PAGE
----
October 7, 2013
The Ball State Board of Trustees today approved proposals designed to manage costs for both employees and the university in the employee health care plan as well as ancillary benefit programs.
The board voted to award a new contract for all of the university’s ancillary benefits to a single vendor, The Hartford. By aligning the terms of several contracts and bidding them out together, the university anticipates nearly $850,000 in savings each year for both the university and its employees. The university and employees will share in the savings in the same 75 percent/25 percent proportion each pays for health care and ancillary benefit premiums, except for voluntary life insurance. Employees pay the premium for voluntary life insurance.
The Hartford offered the best overall package of rates and services in its proposal. Ancillary benefits include life insurance for active and retired employees, accidental death and dismemberment, long-term disability, short-term disability and voluntary life insurance.
“Our goal is to be very strategic in how we purchase and administer university benefits,” said Randy Howard, vice president for business affairs and treasurer. “Any savings we can produce are available to be reinvested in critical areas such as retaining talented faculty and staff, strategic initiatives and cost containment that benefits students.”
The board also approved the university’s 2014 health care plans, with an average increase in premiums of 8.1 percent. National surveys suggest employee premiums will increase between 6 percent and 10 percent next year. Depending upon which of three plans and service levels an employee chooses, total medical and dental premiums will increase between 5.9 percent and 14 percent. Plan deductibles will increase by $100 per year in two plans. Out-of-network, out-of-pocket maximums for the HSA Qualified plan will also increase to keep pace with IRS allowable maximums for plans of this type. To reduce confusion with its other high deductible plan, the university renamed the “High Deductible/HSA Qualified” plan to the “HSA Qualified Plan.”
For employees who do not use tobacco, the university will increase its tobacco-free health care premium discount from $600 to $900 annually. Last year, 30 employees and spouses completed tobacco cessation education, qualifying them for the tobacco-free premium discount. Smoking cessation classes and medication will continue to be provided to employees and their spouses.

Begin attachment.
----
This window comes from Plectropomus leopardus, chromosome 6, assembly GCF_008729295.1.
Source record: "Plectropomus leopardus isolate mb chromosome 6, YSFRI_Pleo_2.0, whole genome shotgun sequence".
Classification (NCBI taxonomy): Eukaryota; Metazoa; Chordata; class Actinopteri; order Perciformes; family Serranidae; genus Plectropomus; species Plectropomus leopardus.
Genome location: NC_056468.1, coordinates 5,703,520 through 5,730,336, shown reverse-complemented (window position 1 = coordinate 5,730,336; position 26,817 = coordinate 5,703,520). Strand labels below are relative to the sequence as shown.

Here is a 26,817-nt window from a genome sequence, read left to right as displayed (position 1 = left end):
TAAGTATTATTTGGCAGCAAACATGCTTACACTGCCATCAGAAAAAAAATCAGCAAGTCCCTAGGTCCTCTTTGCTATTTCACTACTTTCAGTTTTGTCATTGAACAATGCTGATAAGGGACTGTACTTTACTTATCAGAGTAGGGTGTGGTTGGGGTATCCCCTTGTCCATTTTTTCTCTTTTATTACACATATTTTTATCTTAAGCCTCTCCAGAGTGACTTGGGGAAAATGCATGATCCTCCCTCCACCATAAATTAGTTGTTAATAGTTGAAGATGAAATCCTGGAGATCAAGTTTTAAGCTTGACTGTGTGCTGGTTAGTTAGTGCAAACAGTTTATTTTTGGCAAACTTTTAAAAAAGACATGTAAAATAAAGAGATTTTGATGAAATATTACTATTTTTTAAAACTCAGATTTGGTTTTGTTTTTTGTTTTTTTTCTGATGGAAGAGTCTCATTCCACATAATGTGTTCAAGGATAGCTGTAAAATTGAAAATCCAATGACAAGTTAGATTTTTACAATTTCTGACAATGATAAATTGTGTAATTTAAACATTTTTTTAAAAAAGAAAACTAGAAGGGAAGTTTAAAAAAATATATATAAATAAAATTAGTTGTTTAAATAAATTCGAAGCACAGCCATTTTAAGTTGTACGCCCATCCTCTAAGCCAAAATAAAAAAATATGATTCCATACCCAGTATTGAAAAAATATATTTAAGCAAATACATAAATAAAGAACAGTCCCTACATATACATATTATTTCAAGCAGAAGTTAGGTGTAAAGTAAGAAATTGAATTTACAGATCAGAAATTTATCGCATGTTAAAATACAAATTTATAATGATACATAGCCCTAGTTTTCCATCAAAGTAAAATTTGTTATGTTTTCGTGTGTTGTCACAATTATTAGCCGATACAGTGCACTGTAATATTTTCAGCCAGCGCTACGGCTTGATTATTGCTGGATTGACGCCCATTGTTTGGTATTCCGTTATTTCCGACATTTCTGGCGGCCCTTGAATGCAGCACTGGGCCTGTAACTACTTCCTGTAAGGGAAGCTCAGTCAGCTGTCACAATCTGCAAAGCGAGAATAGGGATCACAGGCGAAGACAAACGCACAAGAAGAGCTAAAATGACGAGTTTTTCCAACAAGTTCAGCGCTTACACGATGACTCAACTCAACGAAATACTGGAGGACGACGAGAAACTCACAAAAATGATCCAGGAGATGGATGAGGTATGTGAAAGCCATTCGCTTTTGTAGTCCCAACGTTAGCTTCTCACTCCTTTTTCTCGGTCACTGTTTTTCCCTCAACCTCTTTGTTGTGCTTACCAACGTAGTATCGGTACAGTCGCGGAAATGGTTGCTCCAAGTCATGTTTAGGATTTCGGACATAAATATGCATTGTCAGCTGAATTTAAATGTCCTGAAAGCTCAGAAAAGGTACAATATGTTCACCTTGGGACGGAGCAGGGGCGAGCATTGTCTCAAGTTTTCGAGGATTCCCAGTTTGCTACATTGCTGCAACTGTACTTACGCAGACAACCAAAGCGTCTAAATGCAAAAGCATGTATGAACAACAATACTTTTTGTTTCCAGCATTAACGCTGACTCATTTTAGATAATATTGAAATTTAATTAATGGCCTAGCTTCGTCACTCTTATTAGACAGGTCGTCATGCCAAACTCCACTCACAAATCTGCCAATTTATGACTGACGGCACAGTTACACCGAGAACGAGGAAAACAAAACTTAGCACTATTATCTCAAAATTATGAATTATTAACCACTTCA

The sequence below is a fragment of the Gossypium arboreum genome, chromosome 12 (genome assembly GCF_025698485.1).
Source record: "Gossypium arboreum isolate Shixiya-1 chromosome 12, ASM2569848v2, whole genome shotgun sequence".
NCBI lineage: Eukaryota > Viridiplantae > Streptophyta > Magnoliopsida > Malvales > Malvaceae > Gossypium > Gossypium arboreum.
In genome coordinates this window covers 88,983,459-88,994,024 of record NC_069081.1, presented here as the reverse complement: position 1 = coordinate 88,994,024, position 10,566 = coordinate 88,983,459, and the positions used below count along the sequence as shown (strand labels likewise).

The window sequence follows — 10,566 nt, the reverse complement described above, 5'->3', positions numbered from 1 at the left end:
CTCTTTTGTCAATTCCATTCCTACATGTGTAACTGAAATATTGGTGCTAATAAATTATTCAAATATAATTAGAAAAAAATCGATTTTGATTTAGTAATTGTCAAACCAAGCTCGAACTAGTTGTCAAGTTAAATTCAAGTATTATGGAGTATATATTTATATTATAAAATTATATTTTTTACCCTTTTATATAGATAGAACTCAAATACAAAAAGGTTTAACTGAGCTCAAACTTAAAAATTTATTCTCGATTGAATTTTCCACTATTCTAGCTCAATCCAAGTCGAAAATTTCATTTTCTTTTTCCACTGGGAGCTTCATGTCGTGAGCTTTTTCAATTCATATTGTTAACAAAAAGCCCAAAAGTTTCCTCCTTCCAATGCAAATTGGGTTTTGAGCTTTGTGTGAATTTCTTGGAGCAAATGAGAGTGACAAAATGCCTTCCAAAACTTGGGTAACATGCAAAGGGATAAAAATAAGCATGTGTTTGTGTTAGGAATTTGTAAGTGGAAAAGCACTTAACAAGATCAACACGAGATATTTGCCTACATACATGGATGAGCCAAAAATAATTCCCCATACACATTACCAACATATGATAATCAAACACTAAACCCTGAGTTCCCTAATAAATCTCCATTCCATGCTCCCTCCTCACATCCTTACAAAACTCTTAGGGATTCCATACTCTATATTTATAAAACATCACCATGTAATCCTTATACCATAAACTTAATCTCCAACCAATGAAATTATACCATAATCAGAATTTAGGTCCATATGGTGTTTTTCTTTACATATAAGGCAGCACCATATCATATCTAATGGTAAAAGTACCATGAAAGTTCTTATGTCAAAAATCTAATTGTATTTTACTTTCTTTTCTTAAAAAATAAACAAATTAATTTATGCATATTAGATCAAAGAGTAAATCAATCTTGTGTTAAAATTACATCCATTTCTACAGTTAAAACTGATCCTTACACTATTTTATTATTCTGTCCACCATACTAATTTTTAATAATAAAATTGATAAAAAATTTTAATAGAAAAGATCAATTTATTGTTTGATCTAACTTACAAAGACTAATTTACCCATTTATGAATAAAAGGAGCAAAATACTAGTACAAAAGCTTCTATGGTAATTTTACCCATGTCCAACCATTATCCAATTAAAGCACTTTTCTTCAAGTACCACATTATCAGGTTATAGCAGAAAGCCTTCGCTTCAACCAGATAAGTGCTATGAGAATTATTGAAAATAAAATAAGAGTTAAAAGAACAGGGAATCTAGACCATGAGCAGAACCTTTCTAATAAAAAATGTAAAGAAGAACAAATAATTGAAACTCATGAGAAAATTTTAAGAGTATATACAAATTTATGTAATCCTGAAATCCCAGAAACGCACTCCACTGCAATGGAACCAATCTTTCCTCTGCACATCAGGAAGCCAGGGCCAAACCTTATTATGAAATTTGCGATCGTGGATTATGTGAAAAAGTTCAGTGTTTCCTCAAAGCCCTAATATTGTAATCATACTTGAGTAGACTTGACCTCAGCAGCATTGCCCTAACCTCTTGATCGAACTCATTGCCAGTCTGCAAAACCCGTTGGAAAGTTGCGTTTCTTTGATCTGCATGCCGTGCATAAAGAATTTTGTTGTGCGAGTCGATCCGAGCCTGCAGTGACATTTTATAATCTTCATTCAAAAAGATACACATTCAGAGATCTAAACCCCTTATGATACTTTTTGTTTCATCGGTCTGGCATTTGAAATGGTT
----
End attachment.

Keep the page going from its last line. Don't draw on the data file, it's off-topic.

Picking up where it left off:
Howard said that Ball State’s employee health care premiums have increased at only one third the rate as national trends. Since 1999, workers’ contributions have increased 180 percent, while Ball State employee contributions have increased 60 percent over the same time period.
Howard also discussed findings from the recent Employee Benefits Survey and Peer Benchmarking study. The study revealed that the value of the university’s benefits is similar to its peers and competitors. The survey showed that Ball State employees place the highest value on health coverage and want to keep their health insurance premiums as low as possible.
A comparison with peer institutions showed that most universities no longer offer retiree life insurance, and this benefit was not one of the most valued benefits in the employee survey. The retiree life insurance benefit will continue to be offered to benefits-eligible employees. However, in 2015 the university plans to restructure and phase out the retiree life benefit for its future retirees, subject to union negotiations. Any savings will be reinvested into salaries, more attractive benefits and strategic plan initiatives. Such actions also help the university maintain affordability for students and their families.
In other business, the trustees approved an increase to the maximum employee life insurance benefit from $75,000 to $125,000. Howard said that while most employers do not offer retiree life insurance, they do offer larger amounts of life insurance for active employees.